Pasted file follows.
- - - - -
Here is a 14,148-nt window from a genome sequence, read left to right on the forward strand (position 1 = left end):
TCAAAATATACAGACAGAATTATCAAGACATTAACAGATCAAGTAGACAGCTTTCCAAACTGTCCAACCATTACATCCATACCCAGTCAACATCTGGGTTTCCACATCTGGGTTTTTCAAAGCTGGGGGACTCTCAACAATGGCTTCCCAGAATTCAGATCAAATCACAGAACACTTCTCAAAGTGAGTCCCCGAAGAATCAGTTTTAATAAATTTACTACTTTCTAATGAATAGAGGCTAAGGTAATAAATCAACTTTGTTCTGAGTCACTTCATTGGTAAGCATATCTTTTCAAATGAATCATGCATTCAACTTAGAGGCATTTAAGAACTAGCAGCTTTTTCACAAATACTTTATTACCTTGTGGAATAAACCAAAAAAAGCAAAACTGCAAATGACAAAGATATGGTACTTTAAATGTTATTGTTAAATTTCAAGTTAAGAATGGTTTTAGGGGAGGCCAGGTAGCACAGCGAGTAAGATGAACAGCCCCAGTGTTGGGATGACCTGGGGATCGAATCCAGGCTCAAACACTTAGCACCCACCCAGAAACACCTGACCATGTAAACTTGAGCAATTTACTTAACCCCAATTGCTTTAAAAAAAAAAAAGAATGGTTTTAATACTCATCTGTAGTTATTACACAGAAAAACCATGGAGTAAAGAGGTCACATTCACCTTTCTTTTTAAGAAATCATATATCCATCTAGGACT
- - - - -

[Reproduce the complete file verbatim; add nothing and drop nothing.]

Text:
Here is a 14,148-nt window from a genome sequence, read left to right on the forward strand (position 1 = left end):
TCAAAATATACAGACAGAATTATCAAGACATTAACAGATCAAGTAGACAGCTTTCCAAACTGTCCAACCATTACATCCATACCCAGTCAACATCTGGGTTTCCACATCTGGGTTTTTCAAAGCTGGGGGACTCTCAACAATGGCTTCCCAGAATTCAGATCAAATCACAGAACACTTCTCAAAGTGAGTCCCCGAAGAATCAGTTTTAATAAATTTACTACTTTCTAATGAATAGAGGCTAAGGTAATAAATCAACTTTGTTCTGAGTCACTTCATTGGTAAGCATATCTTTTCAAATGAATCATGCATTCAACTTAGAGGCATTTAAGAACTAGCAGCTTTTTCACAAATACTTTATTACCTTGTGGAATAAACCAAAAAAAGCAAAACTGCAAATGACAAAGATATGGTACTTTAAATGTTATTGTTAAATTTCAAGTTAAGAATGGTTTTAGGGGAGGCCAGGTAGCACAGCGAGTAAGATGAACAGCCCCAGTGTTGGGATGACCTGGGGATCGAATCCAGGCTCAAACACTTAGCACCCACCCAGAAACACCTGACCATGTAAACTTGAGCAATTTACTTAACCCCAATTGCTTTAAAAAAAAAAAAGAATGGTTTTAATACTCATCTGTAGTTATTACACAGAAAAACCATGGAGTAAAGAGGTCACATTCACCTTTCTTTTTAAGAAATCATATATCCATCTAGGACT